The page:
The Colorado hikers vs bikes issue does seem to be mostly around Denver.  Only ever had one issue with an upset hiker between Breck and Dillon and none around Winter Park.  However along the foothills just west of Denver it's a different story.  Strangely never had any problems around Boulder though, I got more dirty looks when carrying in my rock climbing gear than when in my bike.  With Brushy you never know what you're going to get from the hikers and bikes some great people but a fair number for dbags. Maybe it's the proximity to metro areas.

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36 minutes ago, Txduc said:

Maybe it's the proximity to metro areas.

Applies to road cycling as well.

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Building 9:00am Saturday on the new trail (the temp trail name is Bob Ross). Bring rakes, shovels, pickaxes, buckets, gloves, and water.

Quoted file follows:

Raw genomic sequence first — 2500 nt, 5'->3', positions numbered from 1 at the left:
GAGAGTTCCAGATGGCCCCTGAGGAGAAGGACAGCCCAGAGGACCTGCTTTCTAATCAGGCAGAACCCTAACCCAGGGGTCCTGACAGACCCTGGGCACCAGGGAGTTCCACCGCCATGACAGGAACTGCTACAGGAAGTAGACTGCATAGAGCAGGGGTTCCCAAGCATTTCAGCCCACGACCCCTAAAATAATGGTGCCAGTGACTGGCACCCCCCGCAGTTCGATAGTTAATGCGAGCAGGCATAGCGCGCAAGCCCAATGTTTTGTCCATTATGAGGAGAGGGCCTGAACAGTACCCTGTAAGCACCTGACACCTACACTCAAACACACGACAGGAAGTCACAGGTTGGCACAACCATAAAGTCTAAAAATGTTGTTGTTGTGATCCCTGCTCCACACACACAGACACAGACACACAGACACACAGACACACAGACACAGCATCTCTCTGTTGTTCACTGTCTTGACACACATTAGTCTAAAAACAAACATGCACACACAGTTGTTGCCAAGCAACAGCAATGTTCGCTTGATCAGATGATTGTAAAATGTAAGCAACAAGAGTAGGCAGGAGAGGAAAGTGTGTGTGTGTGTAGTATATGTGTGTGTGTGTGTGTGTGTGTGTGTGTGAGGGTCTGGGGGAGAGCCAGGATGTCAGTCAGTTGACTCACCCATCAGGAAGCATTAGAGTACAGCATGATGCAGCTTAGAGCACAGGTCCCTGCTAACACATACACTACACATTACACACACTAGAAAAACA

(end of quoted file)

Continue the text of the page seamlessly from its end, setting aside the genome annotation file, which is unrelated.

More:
trailhead.png

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51 minutes ago, Txduc said:

With Brushy you never know what you're going to get from the hikers and bikes some great people but a fair number for dbags. Maybe it's the proximity to metro areas.

I can't recall a single negative interaction on 1/4N or DD with fellow riders or hikers. Where I have had many bad interactions are on the easier trails like Picnic or Rim. From the guy with his headphones blasting so loud I can here it, to the dude who just won't get out of the way even though he clearly looked back and saw you. I only go full STRAVA® mode on 1/4N and DD and really just use the easier trails as a means to get somewhere else as there is way too much unpredictability.